Love, Reign o’er Me is written and composed by Pete Townshend. It was created in 1972 when Townshend was working on the (never released) album Rock Is Dead – Long Live Rock! This album later evolved into the double-album rock-opera Quadrophenia, which was released in 1973.

Love, Reign o’er Me was recorded at Olympic in London, with additional tracks recorded on 8 June 1973 at The Kitchen.

Love, Reign o’er Me is one of four songs used to illustrate the four-split personality of Jimmy in the rock-opera Quadrophenia. According to Townshend, each song also reflects one member of The Who. Love, Reign o’er Me reflects himself, Bell Boy reflects Moon, Is it Me? reflects Entwistle, and Helpless Dancer reflects Daltrey.


  • Roger Daltrey – lead vocals
  • Pete Townshend – guitar, keyboards
  • John Entwistle – bass guitar, French horn
  • Keith Moon – drums

About Love, Reign o’er Me

Roger Daltrey´s singing on Love, Reign o’er Me has been widely praised by critics, including Mark Deming who wrote that “Quadrophenia captured him at the very peak of his powers, and ‘Love, Reign o’er Me’ is one moment where his golden-haired rock-god persona truly works and gives this song all the force it truly deserves.” The track is also renown for its dynamic orchestral arrangements and characteristic use of synthesizer.

Love, Reign o’er Me – subtitled Pete´s Theme – has become a concert staple for The Who, and has been covered by several other notable artists both live and in the studio.

The song is included not just on the 1973 double-album Quadrophenia, but also on the soundtrack album for the 1979 film Quadrophenia. (It can be heard in the film.) The version of the song used for the soundtrack album had an added flute and string arrangement, and the ending is just a few seconds shorter than the 1973 album version. Just as for the single, the rain sounds have been removed from the soundtrack version.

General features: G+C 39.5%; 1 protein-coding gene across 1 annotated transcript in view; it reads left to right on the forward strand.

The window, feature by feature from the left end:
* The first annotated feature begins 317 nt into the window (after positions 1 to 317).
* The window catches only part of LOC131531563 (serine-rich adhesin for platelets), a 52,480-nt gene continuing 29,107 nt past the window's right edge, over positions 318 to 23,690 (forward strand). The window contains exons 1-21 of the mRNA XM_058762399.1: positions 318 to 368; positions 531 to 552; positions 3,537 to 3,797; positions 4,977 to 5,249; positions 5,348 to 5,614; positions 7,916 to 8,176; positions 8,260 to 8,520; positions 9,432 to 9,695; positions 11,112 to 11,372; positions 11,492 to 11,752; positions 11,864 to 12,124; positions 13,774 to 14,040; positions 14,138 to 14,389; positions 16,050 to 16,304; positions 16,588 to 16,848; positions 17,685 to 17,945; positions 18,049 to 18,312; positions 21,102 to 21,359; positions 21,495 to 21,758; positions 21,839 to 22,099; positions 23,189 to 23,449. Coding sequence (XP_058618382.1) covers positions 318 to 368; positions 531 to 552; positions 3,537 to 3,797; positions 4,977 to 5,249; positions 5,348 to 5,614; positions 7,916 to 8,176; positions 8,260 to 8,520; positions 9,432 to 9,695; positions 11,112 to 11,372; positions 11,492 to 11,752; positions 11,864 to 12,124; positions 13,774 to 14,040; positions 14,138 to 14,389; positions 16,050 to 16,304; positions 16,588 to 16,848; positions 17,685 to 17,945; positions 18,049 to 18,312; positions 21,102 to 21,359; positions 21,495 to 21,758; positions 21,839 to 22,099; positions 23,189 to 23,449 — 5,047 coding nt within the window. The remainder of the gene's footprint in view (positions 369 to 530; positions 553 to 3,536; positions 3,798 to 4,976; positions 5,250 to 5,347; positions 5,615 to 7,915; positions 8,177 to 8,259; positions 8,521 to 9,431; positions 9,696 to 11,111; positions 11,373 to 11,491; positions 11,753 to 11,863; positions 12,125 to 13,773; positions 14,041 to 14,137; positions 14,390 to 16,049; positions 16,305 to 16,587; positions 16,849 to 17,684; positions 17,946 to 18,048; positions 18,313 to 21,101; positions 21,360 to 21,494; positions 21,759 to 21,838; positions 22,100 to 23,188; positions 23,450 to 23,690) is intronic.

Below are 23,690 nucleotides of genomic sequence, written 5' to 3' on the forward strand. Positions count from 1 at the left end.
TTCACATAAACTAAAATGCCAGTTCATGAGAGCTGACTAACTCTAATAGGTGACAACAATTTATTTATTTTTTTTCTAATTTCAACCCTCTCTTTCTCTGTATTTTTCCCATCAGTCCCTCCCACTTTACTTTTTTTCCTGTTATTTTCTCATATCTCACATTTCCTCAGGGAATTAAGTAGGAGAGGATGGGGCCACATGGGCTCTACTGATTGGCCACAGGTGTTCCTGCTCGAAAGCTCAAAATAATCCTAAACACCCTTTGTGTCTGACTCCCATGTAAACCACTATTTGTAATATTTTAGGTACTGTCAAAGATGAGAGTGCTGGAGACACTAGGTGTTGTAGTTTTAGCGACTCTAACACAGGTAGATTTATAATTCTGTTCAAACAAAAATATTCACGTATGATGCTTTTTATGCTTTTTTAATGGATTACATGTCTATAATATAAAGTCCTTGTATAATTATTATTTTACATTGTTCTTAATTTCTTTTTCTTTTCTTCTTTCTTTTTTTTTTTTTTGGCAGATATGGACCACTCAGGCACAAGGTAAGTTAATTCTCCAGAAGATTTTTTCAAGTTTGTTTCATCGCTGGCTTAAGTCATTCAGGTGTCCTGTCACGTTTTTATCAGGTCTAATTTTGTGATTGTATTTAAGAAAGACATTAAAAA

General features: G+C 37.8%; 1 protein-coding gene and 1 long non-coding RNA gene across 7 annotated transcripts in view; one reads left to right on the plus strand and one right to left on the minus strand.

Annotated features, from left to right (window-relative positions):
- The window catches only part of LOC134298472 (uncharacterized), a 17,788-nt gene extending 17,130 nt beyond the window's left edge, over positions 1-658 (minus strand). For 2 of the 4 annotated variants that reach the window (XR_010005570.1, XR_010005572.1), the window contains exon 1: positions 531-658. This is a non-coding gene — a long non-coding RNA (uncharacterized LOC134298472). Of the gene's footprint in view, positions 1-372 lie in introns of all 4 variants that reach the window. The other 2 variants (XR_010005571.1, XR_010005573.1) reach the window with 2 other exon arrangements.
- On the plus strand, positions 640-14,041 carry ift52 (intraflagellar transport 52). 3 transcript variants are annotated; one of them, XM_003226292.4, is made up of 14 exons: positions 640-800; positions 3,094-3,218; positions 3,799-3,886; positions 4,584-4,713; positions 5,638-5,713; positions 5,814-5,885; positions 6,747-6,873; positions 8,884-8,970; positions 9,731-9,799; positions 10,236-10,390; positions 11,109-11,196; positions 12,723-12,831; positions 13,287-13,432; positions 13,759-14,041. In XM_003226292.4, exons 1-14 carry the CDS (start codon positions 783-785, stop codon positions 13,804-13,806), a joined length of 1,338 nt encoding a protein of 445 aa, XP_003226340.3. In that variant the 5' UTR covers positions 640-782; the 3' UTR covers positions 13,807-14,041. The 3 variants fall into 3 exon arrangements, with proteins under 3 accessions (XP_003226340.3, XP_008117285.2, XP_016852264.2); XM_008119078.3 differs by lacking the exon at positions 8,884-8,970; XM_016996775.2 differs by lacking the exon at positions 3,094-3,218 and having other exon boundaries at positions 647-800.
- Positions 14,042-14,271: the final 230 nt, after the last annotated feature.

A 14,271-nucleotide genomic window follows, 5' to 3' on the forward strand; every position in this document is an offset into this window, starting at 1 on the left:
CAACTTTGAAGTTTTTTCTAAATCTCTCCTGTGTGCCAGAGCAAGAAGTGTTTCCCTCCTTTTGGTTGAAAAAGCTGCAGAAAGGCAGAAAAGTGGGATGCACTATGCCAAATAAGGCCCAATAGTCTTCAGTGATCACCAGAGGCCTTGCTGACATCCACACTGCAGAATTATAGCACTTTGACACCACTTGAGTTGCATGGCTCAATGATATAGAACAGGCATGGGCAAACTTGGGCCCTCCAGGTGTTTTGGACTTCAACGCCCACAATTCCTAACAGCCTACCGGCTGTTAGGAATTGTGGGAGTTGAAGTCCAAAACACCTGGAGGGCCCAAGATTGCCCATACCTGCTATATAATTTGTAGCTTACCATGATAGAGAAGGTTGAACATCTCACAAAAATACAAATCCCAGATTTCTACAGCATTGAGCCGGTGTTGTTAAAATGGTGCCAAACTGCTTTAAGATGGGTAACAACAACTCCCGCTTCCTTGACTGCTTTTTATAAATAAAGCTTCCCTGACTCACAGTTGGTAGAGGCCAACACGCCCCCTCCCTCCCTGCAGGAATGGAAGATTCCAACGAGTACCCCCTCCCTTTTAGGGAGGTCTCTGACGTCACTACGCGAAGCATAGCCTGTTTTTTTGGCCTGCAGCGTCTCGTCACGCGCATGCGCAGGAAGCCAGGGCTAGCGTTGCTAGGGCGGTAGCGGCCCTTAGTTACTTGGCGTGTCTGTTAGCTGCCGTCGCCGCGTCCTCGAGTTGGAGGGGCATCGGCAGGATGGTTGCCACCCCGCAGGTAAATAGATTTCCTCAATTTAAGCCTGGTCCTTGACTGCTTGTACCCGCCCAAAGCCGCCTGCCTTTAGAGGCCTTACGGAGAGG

After The Who´s difficult Quadrophenia tour of 1973-1974, they did not include Love, Reign o’er Me in their live performances until their 1982 farewell tour of North America. They did a one-off rendition of it at the 1985 Live Aid on Wembley Stadium, and then included it in their 1989 reunion tour. In the summer of 1996, The Who performed Quadrophenia in its entirety in a collaboration with Pink Floyd guitarist David Gilmour.

In the 21st century, Love, Reign o’er Me has become a The Who live staple, and it could for instance be heard during the Quadrophenia and More tour, The Who Hits 50! tour, and the Moving On! Tour.

Live renditions of Love, Reign o’er Me are found on the live albums Who’s Last, Greatest Hits Live, Join Together, Live from Toronto, Quadrophenia Live in London, Live at the Isle of Wight Festival 2004, and The Who Live in Hyde Park.

The Real Me

The Real Me is the third single from The Who´s 1973 rock-opera double-album Quadrophenia. It was released in the United States and Canada in 1974.

The song is renowned for its impressive bass performance by The Who member John Entwistle. In a 1996 interview, he revealed that the bass part was recorded on the first take and that he was “joking around” while playing the part. The band loved the result, and it was used for the final version of the song.

Short facts about the single The Real Me

Songwriter: Pete Townshend

Producer: The Who

Recorded: May 1972

Released: 12 January 1974

Labels: Track, MCA

Genre: Hard rock

B-side: I´m One

The single version is 3:30 in length, which is ten seconds longer than the version on the 1973 album. (The song is also 3:30 on the Quadrophenia soundtrack album.)

The version of the single released for the French market has Doctor Jimmy on the B-side instead of I´m One.


The Real Me concerns Jimmy, the main character in the rock-opera Quadrophenia. The adolescent Jimmy is struggling with a four-split personality, and the song describes how the angrily deals with several internal individuals in his efforts to identify who he really is.

It is the second track on The Who´s 1973 rock-opera double-album Quadrophenia, and the first one with lyrics.


Roger Daltrey – lead vocals

Pete Townshend – guitar

John Entwistle – bass guitar, French horn

Keith Moon – drums


  • Townshend refers to the song as “Can You See the Real Me”, rather than the more accepted abbreviated title “The Real Me”.
  • Townshend’s original demo for the song includes a verse about rock and roll in general.